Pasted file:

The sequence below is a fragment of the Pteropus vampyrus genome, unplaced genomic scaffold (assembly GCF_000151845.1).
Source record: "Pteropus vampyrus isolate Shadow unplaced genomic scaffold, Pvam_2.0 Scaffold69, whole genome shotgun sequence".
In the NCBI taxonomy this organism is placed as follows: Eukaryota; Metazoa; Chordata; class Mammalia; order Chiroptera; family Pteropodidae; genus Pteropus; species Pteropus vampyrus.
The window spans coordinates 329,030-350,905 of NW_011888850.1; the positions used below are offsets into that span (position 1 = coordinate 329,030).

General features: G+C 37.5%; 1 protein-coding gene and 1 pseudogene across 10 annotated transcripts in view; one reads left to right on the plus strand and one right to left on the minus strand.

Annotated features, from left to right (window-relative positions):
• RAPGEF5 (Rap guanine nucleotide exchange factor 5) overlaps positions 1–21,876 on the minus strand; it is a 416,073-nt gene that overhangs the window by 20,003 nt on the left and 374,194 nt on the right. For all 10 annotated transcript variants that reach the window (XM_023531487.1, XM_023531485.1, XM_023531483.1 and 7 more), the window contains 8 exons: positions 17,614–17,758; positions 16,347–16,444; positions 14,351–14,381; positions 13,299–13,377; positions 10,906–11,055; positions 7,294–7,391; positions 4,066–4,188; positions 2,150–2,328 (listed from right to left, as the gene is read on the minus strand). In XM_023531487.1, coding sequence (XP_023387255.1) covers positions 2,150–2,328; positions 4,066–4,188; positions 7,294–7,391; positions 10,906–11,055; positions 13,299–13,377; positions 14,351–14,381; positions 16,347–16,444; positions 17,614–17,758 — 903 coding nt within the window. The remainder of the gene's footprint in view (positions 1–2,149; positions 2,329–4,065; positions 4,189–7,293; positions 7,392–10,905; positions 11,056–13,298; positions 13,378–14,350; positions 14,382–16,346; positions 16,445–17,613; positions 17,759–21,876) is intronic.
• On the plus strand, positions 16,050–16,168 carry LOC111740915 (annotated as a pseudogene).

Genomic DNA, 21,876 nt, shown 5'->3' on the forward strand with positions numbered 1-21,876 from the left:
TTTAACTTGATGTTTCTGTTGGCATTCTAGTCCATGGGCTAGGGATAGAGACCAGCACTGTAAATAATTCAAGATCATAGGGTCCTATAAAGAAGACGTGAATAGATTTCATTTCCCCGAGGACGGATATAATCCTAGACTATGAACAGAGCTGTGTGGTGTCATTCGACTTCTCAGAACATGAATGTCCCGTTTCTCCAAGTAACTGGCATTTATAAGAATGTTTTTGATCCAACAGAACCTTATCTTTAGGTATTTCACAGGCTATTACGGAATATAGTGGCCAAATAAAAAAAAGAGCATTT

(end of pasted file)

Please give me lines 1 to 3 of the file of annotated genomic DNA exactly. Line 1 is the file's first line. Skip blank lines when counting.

The sequence below is a fragment of the Pteropus vampyrus genome, unplaced genomic scaffold (assembly GCF_000151845.1).
Source record: "Pteropus vampyrus isolate Shadow unplaced genomic scaffold, Pvam_2.0 Scaffold69, whole genome shotgun sequence".
In the NCBI taxonomy this organism is placed as follows: Eukaryota; Metazoa; Chordata; class Mammalia; order Chiroptera; family Pteropodidae; genus Pteropus; species Pteropus vampyrus.